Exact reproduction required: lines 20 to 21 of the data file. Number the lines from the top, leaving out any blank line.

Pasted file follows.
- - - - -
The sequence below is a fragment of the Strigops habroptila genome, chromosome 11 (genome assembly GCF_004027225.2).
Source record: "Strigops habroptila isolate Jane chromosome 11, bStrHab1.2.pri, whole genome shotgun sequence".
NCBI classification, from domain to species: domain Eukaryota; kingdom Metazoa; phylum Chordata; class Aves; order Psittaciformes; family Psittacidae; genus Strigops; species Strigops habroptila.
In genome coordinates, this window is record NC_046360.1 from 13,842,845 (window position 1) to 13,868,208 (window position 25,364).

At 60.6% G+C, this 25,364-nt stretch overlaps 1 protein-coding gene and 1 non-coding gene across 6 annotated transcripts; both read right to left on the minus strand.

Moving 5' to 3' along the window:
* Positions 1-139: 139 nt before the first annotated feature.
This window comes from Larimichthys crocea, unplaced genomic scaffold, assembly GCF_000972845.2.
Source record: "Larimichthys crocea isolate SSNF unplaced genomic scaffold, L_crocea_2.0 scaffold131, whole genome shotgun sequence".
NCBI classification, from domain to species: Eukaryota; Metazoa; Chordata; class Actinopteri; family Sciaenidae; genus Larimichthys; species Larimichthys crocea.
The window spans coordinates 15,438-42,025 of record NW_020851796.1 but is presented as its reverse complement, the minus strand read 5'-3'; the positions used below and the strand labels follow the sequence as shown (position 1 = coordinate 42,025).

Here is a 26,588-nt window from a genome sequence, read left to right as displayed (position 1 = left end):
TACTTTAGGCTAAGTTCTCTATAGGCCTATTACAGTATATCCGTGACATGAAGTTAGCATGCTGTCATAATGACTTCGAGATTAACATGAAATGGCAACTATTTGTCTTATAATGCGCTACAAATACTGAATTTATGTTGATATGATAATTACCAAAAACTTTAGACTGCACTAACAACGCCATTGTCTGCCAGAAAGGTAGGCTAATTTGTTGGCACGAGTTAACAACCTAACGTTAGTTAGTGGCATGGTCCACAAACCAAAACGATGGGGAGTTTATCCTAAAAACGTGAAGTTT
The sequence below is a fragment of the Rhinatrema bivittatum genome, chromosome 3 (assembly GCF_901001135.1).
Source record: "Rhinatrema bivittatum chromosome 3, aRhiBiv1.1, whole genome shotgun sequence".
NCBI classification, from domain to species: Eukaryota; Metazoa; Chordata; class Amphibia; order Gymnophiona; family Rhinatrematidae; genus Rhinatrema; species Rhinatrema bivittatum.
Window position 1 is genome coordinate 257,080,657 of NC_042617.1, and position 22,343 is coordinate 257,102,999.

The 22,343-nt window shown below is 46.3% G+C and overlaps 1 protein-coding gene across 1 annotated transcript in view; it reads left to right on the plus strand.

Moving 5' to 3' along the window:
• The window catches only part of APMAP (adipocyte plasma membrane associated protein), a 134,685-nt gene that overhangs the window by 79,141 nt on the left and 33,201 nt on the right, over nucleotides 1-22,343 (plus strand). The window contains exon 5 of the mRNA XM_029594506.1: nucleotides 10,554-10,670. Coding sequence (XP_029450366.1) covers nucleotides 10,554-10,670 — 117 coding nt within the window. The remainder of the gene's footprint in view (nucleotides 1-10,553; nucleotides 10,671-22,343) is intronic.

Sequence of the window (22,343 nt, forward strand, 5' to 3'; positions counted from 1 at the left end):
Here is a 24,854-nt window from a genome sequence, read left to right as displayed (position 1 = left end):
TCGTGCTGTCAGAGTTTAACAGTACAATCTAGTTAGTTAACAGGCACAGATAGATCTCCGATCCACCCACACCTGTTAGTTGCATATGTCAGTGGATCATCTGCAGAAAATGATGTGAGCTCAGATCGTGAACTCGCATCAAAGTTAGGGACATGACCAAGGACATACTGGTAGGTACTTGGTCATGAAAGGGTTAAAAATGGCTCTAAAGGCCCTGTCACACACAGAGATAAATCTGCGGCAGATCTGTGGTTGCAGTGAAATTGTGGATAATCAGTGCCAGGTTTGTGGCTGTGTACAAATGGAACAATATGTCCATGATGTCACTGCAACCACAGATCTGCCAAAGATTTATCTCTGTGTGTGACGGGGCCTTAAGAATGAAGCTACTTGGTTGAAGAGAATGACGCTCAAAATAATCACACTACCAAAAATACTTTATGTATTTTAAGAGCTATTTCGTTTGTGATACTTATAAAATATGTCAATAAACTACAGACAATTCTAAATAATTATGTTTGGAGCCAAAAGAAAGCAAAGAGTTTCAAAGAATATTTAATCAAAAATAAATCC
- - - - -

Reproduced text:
• The window catches only part of APMAP (adipocyte plasma membrane associated protein), a 134,685-nt gene that overhangs the window by 79,141 nt on the left and 33,201 nt on the right, over nucleotides 1-22,343 (plus strand). The window contains exon 5 of the mRNA XM_029594506.1: nucleotides 10,554-10,670. Coding sequence (XP_029450366.1) covers nucleotides 10,554-10,670 — 117 coding nt within the window. The remainder of the gene's footprint in view (nucleotides 1-10,553; nucleotides 10,671-22,343) is intronic.

Sequence of the window (22,343 nt, forward strand, 5' to 3'; positions counted from 1 at the left end):